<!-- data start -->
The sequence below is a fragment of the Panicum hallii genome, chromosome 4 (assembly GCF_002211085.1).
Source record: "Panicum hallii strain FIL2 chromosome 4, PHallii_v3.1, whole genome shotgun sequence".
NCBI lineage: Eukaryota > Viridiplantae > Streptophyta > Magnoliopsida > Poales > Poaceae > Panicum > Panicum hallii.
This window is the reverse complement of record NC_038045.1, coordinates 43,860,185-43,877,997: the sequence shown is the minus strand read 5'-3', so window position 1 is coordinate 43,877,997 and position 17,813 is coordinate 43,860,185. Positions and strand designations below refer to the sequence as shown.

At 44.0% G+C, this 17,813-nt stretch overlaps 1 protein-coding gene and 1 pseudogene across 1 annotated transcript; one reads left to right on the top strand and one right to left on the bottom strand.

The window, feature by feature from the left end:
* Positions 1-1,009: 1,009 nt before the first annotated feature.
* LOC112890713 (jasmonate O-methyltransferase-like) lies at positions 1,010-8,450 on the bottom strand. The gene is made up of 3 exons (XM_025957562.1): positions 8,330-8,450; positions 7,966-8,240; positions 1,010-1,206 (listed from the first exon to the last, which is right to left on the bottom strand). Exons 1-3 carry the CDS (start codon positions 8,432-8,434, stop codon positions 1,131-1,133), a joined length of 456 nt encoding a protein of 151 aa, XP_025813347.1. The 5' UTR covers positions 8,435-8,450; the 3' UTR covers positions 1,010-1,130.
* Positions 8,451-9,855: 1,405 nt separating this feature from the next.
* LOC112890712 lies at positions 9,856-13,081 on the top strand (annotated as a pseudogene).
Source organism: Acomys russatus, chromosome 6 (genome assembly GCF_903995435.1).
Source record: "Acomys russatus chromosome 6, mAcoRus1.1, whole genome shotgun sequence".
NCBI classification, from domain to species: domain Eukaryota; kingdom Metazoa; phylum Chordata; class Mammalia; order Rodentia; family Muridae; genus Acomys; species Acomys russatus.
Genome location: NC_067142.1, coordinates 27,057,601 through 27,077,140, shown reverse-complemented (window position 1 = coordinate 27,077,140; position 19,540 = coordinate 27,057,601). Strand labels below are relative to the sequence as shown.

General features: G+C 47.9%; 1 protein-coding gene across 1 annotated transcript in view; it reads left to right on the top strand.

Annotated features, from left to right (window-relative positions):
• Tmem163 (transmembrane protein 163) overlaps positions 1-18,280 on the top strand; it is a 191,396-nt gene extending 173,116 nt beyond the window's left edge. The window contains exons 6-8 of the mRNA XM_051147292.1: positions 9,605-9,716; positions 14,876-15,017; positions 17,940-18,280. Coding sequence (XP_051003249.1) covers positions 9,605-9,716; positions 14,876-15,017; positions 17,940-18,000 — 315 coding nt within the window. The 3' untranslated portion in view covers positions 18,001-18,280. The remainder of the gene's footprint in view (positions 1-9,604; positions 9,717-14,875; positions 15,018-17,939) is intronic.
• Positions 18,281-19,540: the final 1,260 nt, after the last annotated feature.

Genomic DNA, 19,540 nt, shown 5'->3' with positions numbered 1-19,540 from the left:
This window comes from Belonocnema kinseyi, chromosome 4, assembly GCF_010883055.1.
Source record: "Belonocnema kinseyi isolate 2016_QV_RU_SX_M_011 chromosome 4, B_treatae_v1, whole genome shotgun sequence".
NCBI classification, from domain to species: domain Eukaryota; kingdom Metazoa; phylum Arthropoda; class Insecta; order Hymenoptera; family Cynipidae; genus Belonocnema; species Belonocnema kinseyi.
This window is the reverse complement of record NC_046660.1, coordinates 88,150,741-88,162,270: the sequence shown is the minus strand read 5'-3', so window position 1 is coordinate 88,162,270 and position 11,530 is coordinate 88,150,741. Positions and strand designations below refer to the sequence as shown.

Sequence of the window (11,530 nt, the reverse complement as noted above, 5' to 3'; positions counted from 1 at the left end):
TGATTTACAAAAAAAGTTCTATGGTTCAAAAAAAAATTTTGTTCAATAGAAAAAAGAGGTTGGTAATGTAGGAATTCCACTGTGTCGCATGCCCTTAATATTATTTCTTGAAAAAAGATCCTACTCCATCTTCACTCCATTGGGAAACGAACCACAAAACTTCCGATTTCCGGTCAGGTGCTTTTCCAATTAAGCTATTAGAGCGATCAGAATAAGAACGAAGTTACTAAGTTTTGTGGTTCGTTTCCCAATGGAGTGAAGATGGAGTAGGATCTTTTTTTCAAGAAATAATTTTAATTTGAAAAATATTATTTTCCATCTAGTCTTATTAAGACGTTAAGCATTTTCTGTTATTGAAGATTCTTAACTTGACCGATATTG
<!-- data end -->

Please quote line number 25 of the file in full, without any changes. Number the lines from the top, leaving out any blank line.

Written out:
TGATTTACAAAAAAAGTTCTATGGTTCAAAAAAAAATTTTGTTCAATAGAAAAAAGAGGTTGGTAATGTAGGAATTCCACTGTGTCGCATGCCCTTAATATTATTTCTTGAAAAAAGATCCTACTCCATCTTCACTCCATTGGGAAACGAACCACAAAACTTCCGATTTCCGGTCAGGTGCTTTTCCAATTAAGCTATTAGAGCGATCAGAATAAGAACGAAGTTACTAAGTTTTGTGGTTCGTTTCCCAATGGAGTGAAGATGGAGTAGGATCTTTTTTTCAAGAAATAATTTTAATTTGAAAAATATTATTTTCCATCTAGTCTTATTAAGACGTTAAGCATTTTCTGTTATTGAAGATTCTTAACTTGACCGATATTG